Imagine if we gained just half of a percent edge for each of the areas we just covered and traded them as a strategy repeatedly with perfect discipline. That is the key, therefore a pattern ‘alone’ is not the answer.
Next we look at some of the best patterns to include within a strategy, and as always if you do find value, please click the like button and consider subscribing.
This study was completed by the Samurai Trading Academy in which they tested more than 200,000 patterns over a ten-year period. They gave 7 of the best patterns based on reliability, whilst also giving a dishonourable mention to a popular but poor performing pattern.
The pattern with the relatively poor performance was the bullish and bearish pennant. The bullish pennant success rate was 54.87%, whilst the bearish pennant was successful 55.19% of the time. The success of the pattern was determined by the length of the trend prior to the pattern formation and confirmed if the trend from the breakout achieved the same distance.
Ranked number 7 of the most reliable patterns came the Bull and Bear flags. The bull flag had a success rate of 67.13% whilst the bear flag was successful 67.72% of the time. Again the same measure to determine success was used. The flag is like the pennant other than the pennant shows a contraction at the breakout point, whereas the flag only consolidates throughout the pattern, a small visual difference but a significant change in reliability.
In sixth place we have the Ascending and Descending triangle patterns. The ascending triangle has a success rate of 72.77% whereas the descending triangle is successful 72.93% of the time. The success of these patterns was determined by the width of the triangle at its widest point against the equivalent distance achieved from the breakout.
Slightly better in fifth place we have another continuation pattern, the Ascending and Descending channel. The ascending channel was successful just over 73% of the time, whereas the bearish descending formation was successful just under 73% of the time. These were classed as successful by the initial trend length, equal to the eventual breakout ascendency.
Next, in fourth place we have the first reversal pattern, the double top and double bottom. The double top was successful just over 75% of the time whereas the double bottom was successful 78.55% of the time. Success was determined by the depth of consolidation, against the length of the eventual breakout.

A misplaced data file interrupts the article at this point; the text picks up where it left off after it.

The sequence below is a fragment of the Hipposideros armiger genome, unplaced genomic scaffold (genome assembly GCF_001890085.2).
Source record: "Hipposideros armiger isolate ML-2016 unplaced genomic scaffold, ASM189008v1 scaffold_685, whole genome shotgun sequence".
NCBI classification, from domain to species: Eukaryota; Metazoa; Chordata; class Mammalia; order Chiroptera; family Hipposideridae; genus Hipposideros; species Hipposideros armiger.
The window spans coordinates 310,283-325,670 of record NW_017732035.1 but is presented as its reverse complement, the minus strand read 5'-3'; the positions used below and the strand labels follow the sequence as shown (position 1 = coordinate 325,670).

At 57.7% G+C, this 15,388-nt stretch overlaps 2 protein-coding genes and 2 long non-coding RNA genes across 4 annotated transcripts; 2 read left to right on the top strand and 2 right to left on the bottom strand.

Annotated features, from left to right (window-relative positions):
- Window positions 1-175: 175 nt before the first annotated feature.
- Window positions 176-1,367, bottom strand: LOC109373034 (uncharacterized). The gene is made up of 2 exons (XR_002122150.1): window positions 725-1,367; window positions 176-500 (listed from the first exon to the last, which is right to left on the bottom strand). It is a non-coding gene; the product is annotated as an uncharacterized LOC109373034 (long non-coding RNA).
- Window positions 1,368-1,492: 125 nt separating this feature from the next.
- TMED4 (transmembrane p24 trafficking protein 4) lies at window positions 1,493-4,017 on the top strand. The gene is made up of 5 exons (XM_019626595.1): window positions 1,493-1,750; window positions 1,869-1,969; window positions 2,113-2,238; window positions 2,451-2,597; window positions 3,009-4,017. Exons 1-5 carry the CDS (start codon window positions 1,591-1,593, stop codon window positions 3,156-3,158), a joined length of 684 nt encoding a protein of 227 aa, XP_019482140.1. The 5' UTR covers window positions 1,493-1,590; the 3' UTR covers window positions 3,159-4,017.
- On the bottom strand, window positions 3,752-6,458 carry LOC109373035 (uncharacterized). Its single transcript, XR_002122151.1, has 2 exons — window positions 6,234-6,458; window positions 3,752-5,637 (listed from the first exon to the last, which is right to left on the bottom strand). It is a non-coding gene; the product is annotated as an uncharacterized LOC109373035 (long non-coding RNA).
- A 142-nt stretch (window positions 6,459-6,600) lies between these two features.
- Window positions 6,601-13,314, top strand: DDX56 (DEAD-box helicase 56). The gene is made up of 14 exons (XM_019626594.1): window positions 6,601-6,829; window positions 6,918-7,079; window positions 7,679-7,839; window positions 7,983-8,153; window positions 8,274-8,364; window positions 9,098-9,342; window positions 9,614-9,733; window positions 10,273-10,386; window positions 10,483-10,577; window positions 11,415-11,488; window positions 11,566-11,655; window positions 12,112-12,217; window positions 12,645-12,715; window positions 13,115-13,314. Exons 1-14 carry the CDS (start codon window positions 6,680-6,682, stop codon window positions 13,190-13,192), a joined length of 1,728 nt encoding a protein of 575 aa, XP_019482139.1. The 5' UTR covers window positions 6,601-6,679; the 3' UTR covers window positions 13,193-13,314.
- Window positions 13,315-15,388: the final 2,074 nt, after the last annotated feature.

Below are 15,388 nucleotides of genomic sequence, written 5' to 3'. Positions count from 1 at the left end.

It’s worth pointing out at this stage that although the study does provide a gauge of success for each pattern, it does not disclose the eventual distance achieved from the breakout points. This aspect would be crucial in determining the risk reward ratio for each of the patterns, arguably one of the most important factors.
In third place, we have the triple top and triple bottom formation, again a sign of price reversal. The triple top was successful 77.59% of the time whereas the triple bottom was successful a credible 79.33% of the time. Very often the more points you have making the support and resistance lines, the more meaningful those lines become.
In second place, we have the Bullish and bearish rectangle pattern. The bullish rectangle is the pattern I personally specialise in, using the weekly charts. The bullish pattern was successful 78.23% of the time and the bearish pattern was successful 79.51% of the time. Although I provide my strategy in a PDF detailing the set up I use, one of the reasons I personally like the lateral consolidation (which we see here in the price channel) can be seen when we compare it against some of the other popular patterns, for example, if we look the Ascending channel we can see that there are numerous near term resistance points created within the pattern, whereas the lateral channel does not have any near term resistance, other than the breakout point itself.
Members in our group have access to my bespoke breakout scanner, which ensures that I do not miss any of these channel breakout opportunities. I’m able to determine minimum channel length, maximum channel width, and the size of the breakout candle, amongst other parameters. Feel free to access it using the links below if you think you could benefit.
The final chart pattern taking top spot is the head and shoulder pattern. These are classed as reversal patterns and provide very credible success rates of more than 83%, making them the most reliable patterns statistically according to the study.
These patterns are classed as successful when the breakout exceeds the distance from the head to the neckline.
So there we have it, some of the most reliable chart patterns to trade, and I have no doubt that by adding other variables around a pattern, the reliability can be improved further.